Export iPhone Text Messages to a Spreadsheet

iPhone 2.0 only: Want to save that string of flirty text messages for posterity (or evidence)? While there’s no super-easy way to get your SMS history off your iPhone, with some elbow grease it’s possible. While this method is a bit complicated and more proof of concept than anything else, let’s take a look at how you can FTP into your iPhone, transfer your text message database to your computer, and open it up in a spreadsheet application like Excel.

Nerd alert! This method requires a jailbroken iPhone and some FTP and DB skills. The end result does give you a spreadsheet-friendly file that includes your entire history of text messages in it, but no names of the people who sent the message (only the phone number). File this post under “proof of concept” instead of “must actually do.” If anyone knows of an iPhone application that saves text messages to your computer without going through this rigmarole, post it up in the comments and I’ll add it here.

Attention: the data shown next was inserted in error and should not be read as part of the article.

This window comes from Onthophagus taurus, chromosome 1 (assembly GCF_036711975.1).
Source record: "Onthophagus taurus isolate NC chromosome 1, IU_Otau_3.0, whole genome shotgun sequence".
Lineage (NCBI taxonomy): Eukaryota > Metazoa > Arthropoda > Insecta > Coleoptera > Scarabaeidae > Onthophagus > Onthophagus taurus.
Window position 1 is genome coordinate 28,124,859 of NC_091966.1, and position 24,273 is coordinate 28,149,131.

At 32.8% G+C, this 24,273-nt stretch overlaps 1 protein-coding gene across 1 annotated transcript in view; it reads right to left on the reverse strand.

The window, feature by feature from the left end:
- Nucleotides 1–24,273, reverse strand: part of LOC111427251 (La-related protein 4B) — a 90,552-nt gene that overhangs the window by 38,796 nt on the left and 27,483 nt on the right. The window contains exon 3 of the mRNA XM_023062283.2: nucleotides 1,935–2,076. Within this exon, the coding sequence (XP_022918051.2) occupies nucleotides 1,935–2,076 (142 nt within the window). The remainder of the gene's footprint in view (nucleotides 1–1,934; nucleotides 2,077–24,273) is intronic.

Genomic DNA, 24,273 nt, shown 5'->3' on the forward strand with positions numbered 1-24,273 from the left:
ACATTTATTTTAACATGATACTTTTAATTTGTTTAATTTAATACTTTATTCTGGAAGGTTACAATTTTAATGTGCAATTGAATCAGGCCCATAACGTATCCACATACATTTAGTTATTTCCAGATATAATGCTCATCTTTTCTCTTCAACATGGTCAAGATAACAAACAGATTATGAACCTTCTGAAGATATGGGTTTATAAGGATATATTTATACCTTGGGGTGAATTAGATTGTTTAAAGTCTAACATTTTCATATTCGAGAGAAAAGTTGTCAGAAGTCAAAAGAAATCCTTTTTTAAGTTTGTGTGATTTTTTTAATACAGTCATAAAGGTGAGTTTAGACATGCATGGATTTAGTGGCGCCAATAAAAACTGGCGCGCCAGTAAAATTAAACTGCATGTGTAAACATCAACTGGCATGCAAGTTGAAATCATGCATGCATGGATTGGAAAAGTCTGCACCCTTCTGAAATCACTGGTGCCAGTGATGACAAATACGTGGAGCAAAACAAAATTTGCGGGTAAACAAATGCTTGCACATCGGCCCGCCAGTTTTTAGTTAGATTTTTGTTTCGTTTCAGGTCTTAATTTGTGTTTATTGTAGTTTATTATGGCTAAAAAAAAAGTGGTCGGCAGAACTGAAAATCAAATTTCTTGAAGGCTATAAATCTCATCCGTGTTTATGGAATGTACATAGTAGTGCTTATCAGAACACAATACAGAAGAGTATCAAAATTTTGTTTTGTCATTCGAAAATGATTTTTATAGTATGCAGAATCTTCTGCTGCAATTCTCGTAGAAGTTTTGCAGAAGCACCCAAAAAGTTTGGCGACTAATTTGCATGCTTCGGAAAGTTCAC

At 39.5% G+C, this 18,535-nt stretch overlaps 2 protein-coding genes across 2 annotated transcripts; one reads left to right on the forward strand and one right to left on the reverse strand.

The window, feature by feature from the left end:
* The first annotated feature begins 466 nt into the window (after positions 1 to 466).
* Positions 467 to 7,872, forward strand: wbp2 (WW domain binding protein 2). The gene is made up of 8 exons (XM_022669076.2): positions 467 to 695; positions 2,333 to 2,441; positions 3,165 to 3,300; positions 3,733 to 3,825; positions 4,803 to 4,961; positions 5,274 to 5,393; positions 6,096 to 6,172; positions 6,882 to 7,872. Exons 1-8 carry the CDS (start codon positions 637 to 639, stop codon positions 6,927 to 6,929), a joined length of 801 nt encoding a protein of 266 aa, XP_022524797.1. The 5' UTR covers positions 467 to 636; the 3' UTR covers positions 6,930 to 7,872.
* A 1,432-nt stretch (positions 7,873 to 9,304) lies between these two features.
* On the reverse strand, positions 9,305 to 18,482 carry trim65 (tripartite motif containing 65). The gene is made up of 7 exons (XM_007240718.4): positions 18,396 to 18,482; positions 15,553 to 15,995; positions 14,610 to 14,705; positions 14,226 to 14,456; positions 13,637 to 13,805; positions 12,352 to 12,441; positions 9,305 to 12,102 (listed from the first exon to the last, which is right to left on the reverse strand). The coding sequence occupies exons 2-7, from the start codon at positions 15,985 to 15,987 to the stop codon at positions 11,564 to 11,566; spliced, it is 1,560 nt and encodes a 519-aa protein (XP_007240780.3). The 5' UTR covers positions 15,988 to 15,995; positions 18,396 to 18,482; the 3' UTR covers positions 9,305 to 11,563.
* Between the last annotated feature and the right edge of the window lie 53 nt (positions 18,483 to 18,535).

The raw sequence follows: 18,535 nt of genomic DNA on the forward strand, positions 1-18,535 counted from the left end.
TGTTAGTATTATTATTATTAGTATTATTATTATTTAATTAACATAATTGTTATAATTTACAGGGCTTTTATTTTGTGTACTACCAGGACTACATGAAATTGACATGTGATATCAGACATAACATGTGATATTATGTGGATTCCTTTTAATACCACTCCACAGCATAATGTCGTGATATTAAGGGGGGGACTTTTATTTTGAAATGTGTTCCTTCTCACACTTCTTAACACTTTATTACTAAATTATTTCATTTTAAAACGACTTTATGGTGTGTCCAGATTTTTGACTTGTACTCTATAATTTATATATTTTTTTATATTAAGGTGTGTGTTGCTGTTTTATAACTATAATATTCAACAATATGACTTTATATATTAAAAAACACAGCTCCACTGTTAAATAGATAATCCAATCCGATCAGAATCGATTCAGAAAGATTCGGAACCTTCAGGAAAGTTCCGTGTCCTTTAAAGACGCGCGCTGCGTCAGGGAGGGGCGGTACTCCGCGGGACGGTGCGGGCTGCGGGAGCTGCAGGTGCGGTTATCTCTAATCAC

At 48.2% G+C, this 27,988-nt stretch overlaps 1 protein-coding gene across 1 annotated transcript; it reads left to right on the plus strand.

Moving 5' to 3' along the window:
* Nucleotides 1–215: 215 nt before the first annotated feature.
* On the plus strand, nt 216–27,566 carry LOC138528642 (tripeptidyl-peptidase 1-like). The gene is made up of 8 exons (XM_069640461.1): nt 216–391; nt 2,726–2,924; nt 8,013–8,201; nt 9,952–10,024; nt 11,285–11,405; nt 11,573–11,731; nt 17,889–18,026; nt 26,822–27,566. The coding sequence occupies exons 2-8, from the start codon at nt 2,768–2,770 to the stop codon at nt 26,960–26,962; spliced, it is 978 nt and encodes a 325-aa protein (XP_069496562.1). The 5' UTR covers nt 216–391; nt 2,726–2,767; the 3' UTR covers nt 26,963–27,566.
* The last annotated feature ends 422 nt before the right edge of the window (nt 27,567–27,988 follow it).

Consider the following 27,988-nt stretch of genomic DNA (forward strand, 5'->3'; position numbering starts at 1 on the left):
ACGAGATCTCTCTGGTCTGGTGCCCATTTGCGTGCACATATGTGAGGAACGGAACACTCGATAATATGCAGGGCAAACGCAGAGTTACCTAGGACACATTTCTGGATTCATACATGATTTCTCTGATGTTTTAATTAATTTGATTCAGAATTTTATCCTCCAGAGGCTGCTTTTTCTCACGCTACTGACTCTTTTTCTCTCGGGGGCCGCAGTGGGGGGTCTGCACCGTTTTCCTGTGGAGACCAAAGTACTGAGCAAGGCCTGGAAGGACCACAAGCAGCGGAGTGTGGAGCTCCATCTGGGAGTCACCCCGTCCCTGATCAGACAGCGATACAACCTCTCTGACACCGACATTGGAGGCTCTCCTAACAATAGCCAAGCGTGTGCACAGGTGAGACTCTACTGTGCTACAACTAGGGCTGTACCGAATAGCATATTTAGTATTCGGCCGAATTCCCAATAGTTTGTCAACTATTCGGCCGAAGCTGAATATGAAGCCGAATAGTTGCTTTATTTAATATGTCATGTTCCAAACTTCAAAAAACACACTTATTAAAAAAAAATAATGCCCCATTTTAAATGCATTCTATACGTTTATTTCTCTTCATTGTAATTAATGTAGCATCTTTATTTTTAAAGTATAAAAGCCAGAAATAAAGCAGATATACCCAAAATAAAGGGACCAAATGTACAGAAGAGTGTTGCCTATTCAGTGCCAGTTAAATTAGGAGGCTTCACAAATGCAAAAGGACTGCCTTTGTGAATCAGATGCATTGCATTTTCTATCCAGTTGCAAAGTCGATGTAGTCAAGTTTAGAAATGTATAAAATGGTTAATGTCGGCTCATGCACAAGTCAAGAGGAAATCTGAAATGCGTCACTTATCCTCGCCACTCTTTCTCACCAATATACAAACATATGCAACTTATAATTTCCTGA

Here’s one messy way to do it:

  1. Jailbreak. First, you’ll need to jailbreak your iPhone using these instructions (here’s the Windows user version). Make sure you install OpenSSH (here’s how) to make your iPhone accessible via SFTP.
  2. SFTP into the phone. Go to the phone’s network settings, and view the details of the active connection. Write down the device’s IP address. Using your favourite FTP client, SFTP into that IP address using the username root and password alpine.
  3. Download sms.db. Your text message database is located in /var/mobile/Library/SMS/sms.db on your iPhone. Download that file to your computer.
  4. Open the SQLite database. That sms.db file is a SQLite database, which you can edit and view using free tools. Download one of those tools—the SQLite Database Browser—and install it on your computer. Open up the sms.db file, and click on the Browse Data tab. Choose the message table and you’ll see your SMS history, and it’ll look like this:
  5. Export to CSV. From the SQLite Database Browser’s File menu, choose Export > Table to CSV file. Save the resulting comma-delimited file, and open it using your spreadsheet of choice (whether it’s Excel or OpenOffice.org).

Now, the big problem with the resulting file is that while it includes the messages themselves, the name of each person who sent each message is not there. But on closer inspection, it turns out that the “address” field displays the phone number of the message sender. Given that, you can easily grok who’s who (and add names based on that number into your spreadsheet).

Is this living to geek instead of geeking to live? Yes it is. But I don’t judge how people get their kicks, so you shouldn’t either.

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